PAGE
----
In fact, governments should be encouraged and rewarded for adopting a disaster response to HIV and AIDS, they say.
Declaring a state of emergency in a country plagued by HIV and AIDS could speed up the response. It would overcome barriers to co-operation and facilitate access to cheaper drugs. Resources could also be better co-ordinated, eliminating duplication and ensuring everyone is working to the same goal.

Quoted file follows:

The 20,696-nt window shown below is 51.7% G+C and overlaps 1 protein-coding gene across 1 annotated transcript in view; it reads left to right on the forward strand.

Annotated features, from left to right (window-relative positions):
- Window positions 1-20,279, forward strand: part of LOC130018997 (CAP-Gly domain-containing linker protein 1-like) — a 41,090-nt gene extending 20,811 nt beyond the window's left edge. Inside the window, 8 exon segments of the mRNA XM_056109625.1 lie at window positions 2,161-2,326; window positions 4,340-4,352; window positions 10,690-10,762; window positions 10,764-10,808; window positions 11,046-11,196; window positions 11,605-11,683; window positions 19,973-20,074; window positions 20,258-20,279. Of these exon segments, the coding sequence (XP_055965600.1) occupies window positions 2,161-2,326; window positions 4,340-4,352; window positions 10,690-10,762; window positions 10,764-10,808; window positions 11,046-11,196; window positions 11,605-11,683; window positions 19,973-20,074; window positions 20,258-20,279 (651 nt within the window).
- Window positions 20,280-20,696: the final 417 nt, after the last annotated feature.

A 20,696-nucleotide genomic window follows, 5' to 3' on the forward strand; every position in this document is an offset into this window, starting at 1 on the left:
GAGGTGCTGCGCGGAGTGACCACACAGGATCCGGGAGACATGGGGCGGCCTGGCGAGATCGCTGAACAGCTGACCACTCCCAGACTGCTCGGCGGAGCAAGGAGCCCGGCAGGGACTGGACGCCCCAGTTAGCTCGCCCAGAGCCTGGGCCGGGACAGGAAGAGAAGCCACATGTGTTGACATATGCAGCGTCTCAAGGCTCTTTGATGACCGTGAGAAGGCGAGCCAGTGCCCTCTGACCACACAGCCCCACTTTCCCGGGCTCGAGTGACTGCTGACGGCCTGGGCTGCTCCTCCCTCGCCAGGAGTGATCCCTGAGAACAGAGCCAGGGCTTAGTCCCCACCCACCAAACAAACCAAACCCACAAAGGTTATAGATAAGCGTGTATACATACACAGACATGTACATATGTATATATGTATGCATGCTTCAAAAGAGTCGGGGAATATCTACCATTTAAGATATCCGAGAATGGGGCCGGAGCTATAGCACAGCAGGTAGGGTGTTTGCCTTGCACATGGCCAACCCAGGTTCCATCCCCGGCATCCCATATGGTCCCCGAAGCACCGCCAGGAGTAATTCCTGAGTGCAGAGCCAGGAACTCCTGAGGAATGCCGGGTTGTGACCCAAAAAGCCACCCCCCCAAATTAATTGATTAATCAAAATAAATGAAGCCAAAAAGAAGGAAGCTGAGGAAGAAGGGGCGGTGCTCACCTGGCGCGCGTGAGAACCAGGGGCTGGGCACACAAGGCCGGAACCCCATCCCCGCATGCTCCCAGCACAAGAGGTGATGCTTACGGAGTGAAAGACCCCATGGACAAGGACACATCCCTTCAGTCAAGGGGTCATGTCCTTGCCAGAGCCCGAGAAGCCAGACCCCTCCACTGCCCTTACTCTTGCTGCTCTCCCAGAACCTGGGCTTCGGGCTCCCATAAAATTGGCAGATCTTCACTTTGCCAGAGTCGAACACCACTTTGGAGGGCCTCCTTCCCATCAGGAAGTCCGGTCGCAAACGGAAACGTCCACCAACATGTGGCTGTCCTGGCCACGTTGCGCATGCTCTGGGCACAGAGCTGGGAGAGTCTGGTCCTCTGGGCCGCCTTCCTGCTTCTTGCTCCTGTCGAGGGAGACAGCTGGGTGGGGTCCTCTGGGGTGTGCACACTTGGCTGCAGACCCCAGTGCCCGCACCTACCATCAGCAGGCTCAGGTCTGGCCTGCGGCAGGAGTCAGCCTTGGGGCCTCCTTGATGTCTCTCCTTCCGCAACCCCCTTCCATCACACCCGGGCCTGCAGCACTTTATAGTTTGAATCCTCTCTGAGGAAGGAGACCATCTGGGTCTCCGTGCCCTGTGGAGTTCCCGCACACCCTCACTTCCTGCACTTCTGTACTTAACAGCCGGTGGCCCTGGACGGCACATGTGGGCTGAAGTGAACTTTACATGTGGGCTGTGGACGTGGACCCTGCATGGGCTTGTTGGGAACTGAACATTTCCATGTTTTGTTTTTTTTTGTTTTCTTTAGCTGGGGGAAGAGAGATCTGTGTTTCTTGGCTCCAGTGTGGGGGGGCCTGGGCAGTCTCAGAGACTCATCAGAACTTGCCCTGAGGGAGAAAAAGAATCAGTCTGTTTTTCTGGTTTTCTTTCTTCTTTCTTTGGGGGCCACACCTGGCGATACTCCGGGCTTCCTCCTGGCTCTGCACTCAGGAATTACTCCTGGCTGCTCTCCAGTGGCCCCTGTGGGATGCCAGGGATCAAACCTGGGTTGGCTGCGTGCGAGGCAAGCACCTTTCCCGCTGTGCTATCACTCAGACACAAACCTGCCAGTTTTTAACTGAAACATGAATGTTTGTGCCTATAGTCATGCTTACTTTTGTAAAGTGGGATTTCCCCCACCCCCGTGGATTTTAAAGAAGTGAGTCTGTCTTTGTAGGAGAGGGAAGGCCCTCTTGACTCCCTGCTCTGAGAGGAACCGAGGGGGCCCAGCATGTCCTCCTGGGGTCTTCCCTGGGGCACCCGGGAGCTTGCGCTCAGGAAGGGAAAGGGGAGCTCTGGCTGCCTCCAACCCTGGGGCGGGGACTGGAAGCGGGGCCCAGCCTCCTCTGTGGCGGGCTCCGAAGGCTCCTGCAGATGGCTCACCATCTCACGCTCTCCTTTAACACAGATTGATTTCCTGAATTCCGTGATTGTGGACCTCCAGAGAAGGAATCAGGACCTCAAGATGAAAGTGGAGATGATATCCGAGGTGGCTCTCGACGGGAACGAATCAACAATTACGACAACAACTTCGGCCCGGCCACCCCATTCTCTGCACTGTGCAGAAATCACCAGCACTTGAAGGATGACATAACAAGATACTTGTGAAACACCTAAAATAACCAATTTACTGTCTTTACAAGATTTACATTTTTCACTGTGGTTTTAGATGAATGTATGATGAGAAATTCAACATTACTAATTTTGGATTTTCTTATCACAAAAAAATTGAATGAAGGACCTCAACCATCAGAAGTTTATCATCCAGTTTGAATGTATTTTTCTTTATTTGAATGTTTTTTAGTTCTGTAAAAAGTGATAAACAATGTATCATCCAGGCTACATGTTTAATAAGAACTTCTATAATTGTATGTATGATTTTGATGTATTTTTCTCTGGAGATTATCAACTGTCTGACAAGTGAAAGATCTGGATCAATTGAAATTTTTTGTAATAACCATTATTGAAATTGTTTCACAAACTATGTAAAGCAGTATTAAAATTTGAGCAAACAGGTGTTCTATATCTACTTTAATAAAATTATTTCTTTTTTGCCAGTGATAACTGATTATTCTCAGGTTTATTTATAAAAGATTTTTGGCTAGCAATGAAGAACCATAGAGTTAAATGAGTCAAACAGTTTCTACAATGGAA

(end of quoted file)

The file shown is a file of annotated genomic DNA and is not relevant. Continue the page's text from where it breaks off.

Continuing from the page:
However, declaring a state of emergency forces the government to publicly admit that their country is in a vulnerable condition, which may lead to strained international trade ties, add the authors.
"We hope, however, that our suggestions will provide a basis for generating new thinking and a better co-ordinated, more effective and timely response to the mounting HIV/AIDS crisis," they conclude.